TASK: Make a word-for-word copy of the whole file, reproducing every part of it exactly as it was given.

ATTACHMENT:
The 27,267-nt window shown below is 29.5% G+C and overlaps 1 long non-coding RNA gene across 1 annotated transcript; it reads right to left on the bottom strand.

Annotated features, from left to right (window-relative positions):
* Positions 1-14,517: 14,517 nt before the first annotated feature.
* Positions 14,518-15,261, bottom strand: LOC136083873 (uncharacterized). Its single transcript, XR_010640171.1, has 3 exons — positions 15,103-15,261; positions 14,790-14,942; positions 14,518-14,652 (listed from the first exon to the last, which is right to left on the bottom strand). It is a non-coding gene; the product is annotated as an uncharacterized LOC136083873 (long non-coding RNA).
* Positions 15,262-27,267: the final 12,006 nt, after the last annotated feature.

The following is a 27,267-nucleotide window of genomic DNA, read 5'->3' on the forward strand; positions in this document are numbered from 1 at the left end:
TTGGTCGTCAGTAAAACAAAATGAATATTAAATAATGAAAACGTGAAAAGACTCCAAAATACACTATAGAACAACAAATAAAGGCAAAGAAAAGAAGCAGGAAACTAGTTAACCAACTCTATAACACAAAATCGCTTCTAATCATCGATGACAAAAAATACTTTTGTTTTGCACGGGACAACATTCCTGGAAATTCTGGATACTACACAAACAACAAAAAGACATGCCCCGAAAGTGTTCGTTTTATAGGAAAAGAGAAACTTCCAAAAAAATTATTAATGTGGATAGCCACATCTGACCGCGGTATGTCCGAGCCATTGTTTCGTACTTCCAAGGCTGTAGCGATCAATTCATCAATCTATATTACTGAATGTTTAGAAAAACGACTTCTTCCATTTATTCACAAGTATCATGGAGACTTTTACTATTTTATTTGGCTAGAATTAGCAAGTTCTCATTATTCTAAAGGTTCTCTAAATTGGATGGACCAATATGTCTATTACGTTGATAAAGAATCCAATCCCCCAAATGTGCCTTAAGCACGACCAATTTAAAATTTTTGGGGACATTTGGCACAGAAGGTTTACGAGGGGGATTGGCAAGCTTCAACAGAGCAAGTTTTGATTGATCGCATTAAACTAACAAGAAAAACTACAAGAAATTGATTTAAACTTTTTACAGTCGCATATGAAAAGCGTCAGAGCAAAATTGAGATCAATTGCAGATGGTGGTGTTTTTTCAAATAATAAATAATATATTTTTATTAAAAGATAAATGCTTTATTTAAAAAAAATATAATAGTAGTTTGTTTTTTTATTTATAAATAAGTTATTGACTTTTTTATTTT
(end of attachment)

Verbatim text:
The 27,267-nt window shown below is 29.5% G+C and overlaps 1 long non-coding RNA gene across 1 annotated transcript; it reads right to left on the bottom strand.

Annotated features, from left to right (window-relative positions):
* Positions 1-14,517: 14,517 nt before the first annotated feature.
* Positions 14,518-15,261, bottom strand: LOC136083873 (uncharacterized). Its single transcript, XR_010640171.1, has 3 exons — positions 15,103-15,261; positions 14,790-14,942; positions 14,518-14,652 (listed from the first exon to the last, which is right to left on the bottom strand). It is a non-coding gene; the product is annotated as an uncharacterized LOC136083873 (long non-coding RNA).
* Positions 15,262-27,267: the final 12,006 nt, after the last annotated feature.

The following is a 27,267-nucleotide window of genomic DNA, read 5'->3' on the forward strand; positions in this document are numbered from 1 at the left end:
TTGGTCGTCAGTAAAACAAAATGAATATTAAATAATGAAAACGTGAAAAGACTCCAAAATACACTATAGAACAACAAATAAAGGCAAAGAAAAGAAGCAGGAAACTAGTTAACCAACTCTATAACACAAAATCGCTTCTAATCATCGATGACAAAAAATACTTTTGTTTTGCACGGGACAACATTCCTGGAAATTCTGGATACTACACAAACAACAAAAAGACATGCCCCGAAAGTGTTCGTTTTATAGGAAAAGAGAAACTTCCAAAAAAATTATTAATGTGGATAGCCACATCTGACCGCGGTATGTCCGAGCCATTGTTTCGTACTTCCAAGGCTGTAGCGATCAATTCATCAATCTATATTACTGAATGTTTAGAAAAACGACTTCTTCCATTTATTCACAAGTATCATGGAGACTTTTACTATTTTATTTGGCTAGAATTAGCAAGTTCTCATTATTCTAAAGGTTCTCTAAATTGGATGGACCAATATGTCTATTACGTTGATAAAGAATCCAATCCCCCAAATGTGCCTTAAGCACGACCAATTTAAAATTTTTGGGGACATTTGGCACAGAAGGTTTACGAGGGGGATTGGCAAGCTTCAACAGAGCAAGTTTTGATTGATCGCATTAAACTAACAAGAAAAACTACAAGAAATTGATTTAAACTTTTTACAGTCGCATATGAAAAGCGTCAGAGCAAAATTGAGATCAATTGCAGATGGTGGTGTTTTTTCAAATAATAAATAATATATTTTTATTAAAAGATAAATGCTTTATTTAAAAAAAATATAATAGTAGTTTGTTTTTTTATTTATAAATAAGTTATTGACTTTTTTATTTT